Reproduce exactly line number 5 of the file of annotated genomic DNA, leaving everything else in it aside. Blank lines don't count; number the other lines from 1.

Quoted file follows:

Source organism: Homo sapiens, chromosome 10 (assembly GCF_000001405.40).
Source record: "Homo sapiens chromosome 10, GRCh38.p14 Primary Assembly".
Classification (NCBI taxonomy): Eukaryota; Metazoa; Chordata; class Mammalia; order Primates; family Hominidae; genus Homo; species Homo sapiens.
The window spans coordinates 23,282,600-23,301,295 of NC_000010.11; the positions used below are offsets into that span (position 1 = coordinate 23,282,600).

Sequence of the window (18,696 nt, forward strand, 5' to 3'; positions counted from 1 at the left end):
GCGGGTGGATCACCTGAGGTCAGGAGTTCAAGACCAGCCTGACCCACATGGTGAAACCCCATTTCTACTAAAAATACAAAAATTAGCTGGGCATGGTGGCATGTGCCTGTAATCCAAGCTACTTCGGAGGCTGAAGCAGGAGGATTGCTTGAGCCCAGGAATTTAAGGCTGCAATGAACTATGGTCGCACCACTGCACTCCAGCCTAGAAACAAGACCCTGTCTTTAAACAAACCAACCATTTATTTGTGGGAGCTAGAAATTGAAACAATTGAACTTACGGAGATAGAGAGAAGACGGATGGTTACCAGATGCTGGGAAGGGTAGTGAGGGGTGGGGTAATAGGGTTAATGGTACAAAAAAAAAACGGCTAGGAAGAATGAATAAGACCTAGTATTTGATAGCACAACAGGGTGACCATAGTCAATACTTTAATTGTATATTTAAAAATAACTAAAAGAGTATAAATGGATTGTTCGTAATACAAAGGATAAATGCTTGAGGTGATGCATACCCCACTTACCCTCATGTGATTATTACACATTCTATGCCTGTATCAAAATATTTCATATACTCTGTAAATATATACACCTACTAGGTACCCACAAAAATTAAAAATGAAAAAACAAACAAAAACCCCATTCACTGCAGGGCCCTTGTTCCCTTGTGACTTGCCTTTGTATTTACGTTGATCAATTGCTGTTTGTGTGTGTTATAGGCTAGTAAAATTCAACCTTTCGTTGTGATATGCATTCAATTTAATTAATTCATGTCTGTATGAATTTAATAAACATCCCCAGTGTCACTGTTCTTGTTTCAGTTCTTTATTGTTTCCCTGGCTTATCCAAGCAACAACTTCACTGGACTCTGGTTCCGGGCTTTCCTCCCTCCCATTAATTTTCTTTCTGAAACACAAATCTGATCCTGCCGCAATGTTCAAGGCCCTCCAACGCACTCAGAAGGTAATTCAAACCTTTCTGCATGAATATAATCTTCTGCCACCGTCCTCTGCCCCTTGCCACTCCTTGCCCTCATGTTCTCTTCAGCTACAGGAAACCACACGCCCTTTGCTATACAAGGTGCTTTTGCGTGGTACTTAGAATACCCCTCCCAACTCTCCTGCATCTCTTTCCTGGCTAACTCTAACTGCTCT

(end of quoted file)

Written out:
Sequence of the window (18,696 nt, forward strand, 5' to 3'; positions counted from 1 at the left end):